Nanostructure shape effects have become a topic of increasing interest due to advancements in fabrication technology. In order to pursue novel physics and better devices by tailoring the shape and size of nanostructures, effective analytical and computational tools are indispensable. In this chapter, we present analytical and computational differential geometry methods to examine particle quantum eigenstates and eigenenergies in curved and strained nanostructures. Example studies are carried out for a set of ring structures with different radii and it is shown that eigenstate and eigenenergy changes due to curvature are most significant for the groundstate eventually leading to qualitative and quantitative changes in physical properties. In particular, the groundstate in-plane symmetry characteristics are broken by curvature effects, however, curvature contributions can be discarded at bending radii above 50 nm. A more complicated topological structure, the Möbius nanostructure, is analyzed and geometry effects for eigenstate properties are discussed including dependencies on the Möbius nanostructure width, length, thickness, and strain. In the final part of the chapter, we derive the phonon equations-of-motion of thin shells applied to 2D graphene using a differential geometry formulation.
Benny Lassen, Morten Willatzen, Jens Gravesen

Chapter 17. Band Mixing Effects in InAs/GaAs Quantum Rings and in MoS Quantum Dots Ring-Like Behaving

The physics of semiconductor quantum rings near the band edge is often well described considering decoupled bands. There are however instances where band coupling leads to relevant changes in the electronic structure and derived properties. In this chapter we analyze two such cases. First, we focus on the heavy hole-light hole band mixing in self-assembled InAs/GaAs quantum rings, which is important for current endeavour to develop quantum information science using the spin of holes. In InAs/GaAs quantum dots, the hole ground state is known to be mainly formed by the heavy hole subband. However, there is a finite spin-orbit coupling with the light-hole subband which is critical in determining the hole spin properties. Based on k\(\cdot \)p theory, in this chapter we study the influence of hole subband mixing in quantum rings. It is shown that the inner cavity of the ring enhances the light hole component of the ground state. As the quasi-1D limit is approached, the light-hole character becomes comparable to that of the heavy hole. Strain reduces the coupling, but it is still larger than in quantum dots. Second, we study the electronic structure of monolayer MoS\(_2\) quantum dots subject to a magnetic field. Here, the coupling between conduction and valence band gives rise to mid-gap topological states which localize near the dot edge. These edge states are analogous to those of 1D quantum rings. We show they present a large, Zeeman-like, linear splitting with the magnetic field, anticross with the delocalized Fock-Darwin-like states of the dot, give rise to Aharonov-Bohm-like oscillations of the conduction (valence) band low-lying states in the K (K\(^{\prime }\)) valley, and modify the strong-field Landau levels limit form of the energy spectrum.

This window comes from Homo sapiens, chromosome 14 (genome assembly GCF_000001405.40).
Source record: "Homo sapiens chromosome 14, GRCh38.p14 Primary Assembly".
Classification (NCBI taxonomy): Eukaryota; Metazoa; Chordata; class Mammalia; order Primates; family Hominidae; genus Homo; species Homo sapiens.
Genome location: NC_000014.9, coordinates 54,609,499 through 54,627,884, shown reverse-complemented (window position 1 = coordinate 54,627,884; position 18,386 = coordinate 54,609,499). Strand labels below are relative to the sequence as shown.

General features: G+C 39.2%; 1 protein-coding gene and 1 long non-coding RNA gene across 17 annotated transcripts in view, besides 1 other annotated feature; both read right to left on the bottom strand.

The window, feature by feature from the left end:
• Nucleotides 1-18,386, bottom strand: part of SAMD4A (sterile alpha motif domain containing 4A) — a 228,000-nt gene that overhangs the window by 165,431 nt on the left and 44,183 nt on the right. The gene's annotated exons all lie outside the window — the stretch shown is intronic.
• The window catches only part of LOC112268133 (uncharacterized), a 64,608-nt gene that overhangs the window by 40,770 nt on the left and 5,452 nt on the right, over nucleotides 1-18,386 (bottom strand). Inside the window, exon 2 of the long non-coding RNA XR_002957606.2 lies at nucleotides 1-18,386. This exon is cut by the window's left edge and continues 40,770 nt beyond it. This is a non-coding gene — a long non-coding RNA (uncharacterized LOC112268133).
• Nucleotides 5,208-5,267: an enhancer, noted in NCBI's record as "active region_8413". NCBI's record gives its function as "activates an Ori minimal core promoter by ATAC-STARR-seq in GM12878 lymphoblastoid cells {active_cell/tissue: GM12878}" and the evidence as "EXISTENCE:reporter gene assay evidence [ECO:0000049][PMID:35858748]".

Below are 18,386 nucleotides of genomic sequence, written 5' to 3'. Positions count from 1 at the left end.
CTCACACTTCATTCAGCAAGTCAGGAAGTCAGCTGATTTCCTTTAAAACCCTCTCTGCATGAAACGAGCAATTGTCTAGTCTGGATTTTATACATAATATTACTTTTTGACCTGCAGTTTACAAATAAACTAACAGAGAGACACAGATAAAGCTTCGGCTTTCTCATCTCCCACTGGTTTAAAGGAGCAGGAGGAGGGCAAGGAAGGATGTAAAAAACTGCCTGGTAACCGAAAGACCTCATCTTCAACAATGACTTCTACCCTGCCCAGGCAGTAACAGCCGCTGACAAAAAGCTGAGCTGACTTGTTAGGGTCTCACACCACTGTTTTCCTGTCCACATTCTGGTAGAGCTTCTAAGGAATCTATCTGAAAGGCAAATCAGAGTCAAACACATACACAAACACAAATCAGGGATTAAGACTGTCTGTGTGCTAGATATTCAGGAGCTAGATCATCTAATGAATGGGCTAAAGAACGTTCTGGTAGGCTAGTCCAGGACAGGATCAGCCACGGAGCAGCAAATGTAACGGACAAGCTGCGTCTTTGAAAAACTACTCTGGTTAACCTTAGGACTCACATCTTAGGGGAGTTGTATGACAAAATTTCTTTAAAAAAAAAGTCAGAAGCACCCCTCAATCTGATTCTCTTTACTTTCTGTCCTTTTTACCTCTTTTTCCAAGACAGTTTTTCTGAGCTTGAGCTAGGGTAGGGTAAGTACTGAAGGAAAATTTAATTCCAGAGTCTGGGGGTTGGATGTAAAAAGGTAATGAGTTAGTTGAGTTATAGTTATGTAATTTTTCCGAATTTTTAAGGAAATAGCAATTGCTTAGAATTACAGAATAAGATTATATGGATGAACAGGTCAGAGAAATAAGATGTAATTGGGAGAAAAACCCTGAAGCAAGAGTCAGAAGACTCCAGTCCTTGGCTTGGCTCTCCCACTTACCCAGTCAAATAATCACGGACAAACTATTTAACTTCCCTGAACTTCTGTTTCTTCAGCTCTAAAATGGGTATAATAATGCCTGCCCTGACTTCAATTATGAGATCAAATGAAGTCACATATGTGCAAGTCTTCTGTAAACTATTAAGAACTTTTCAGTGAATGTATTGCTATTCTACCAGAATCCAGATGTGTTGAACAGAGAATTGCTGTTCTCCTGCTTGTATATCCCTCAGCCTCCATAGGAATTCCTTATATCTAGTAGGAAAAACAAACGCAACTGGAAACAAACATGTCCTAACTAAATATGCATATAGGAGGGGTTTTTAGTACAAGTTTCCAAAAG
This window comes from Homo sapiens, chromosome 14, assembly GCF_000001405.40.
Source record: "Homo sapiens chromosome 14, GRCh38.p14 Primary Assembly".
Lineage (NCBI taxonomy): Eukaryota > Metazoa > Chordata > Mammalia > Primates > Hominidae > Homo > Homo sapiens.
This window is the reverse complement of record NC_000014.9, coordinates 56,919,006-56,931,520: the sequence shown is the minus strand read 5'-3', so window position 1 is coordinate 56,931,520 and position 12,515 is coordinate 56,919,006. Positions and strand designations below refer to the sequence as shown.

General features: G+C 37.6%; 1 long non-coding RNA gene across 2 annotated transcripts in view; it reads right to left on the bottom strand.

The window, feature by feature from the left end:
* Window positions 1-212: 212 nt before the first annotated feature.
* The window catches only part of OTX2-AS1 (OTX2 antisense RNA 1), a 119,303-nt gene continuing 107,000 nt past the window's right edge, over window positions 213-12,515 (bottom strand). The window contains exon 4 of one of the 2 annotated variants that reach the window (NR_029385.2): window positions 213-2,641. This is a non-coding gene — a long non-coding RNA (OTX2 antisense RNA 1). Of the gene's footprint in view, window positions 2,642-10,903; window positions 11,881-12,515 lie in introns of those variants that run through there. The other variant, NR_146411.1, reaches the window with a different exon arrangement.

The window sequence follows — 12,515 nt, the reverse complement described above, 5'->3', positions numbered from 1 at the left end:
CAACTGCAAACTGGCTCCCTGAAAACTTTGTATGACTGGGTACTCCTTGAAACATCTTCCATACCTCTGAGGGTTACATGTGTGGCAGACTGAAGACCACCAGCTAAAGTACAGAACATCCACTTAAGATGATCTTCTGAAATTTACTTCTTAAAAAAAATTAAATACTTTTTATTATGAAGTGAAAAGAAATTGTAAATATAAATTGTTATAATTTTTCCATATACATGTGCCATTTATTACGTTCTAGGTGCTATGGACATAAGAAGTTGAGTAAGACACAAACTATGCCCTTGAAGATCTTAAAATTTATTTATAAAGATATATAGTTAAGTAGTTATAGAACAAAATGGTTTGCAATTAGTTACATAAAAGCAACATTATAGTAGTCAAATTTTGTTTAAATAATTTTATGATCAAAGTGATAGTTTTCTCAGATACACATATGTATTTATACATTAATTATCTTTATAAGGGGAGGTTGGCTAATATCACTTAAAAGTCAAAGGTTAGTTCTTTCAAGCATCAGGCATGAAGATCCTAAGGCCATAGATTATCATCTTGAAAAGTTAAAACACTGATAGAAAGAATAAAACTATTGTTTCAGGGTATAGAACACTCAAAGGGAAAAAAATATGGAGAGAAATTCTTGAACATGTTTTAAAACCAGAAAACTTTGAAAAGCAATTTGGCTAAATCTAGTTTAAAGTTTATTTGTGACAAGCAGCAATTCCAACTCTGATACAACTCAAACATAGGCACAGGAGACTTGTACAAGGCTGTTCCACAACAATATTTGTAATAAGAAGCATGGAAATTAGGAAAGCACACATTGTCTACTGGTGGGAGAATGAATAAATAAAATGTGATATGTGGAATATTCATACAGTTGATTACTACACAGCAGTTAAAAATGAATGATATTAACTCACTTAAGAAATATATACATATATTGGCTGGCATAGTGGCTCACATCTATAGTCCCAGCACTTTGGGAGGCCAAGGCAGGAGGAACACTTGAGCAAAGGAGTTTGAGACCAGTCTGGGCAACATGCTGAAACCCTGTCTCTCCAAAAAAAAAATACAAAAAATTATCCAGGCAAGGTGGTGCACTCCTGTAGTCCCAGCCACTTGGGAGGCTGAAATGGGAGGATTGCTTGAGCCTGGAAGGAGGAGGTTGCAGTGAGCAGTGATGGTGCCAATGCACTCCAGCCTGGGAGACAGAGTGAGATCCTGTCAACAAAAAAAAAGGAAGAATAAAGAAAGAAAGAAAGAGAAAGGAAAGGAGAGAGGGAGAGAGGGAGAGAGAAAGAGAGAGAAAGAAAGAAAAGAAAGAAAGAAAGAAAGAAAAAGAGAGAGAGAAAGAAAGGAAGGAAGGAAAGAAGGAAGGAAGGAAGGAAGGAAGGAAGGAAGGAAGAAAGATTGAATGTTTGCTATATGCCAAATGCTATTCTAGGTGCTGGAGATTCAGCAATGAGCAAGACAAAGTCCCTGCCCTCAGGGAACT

Carlos Segarra, Josep Planelles, Juan I. Climente

Chapter 18. Circular n-p Junctions in Graphene Nanoribbons

A characteristic feature of graphene as the Dirac conductor is that one can introduce doping by external voltages, so that the n-p junction can be defined and controlled by gating. The electrostatic n-p junctions in graphene act as waveguides that confine currents. The fact can be classically understood by the opposite orientation of the Lorentz force at both sides of the n-p junction, so that the carriers in both the conduction and valence band are shifted towards the junction by the external magnetic field. We describe our proposal for an Aharonov-Bohm interferometer at the n-p junction induced by the potential of the tip of an atomic force microscope. The conductance of the system exhibits Aharonov-Bohm oscillations provided that the persistent currents localized at the junction are coupled to the quantum Hall edge currents. The coupling is controlled by the Fermi energy and the tip potential. We discuss the Lorentz force effects in the system as compared to etched quantum rings in graphene and III-V semiconductors.
Alina Mreńca-Kolasińska, Bartłomiej Szafran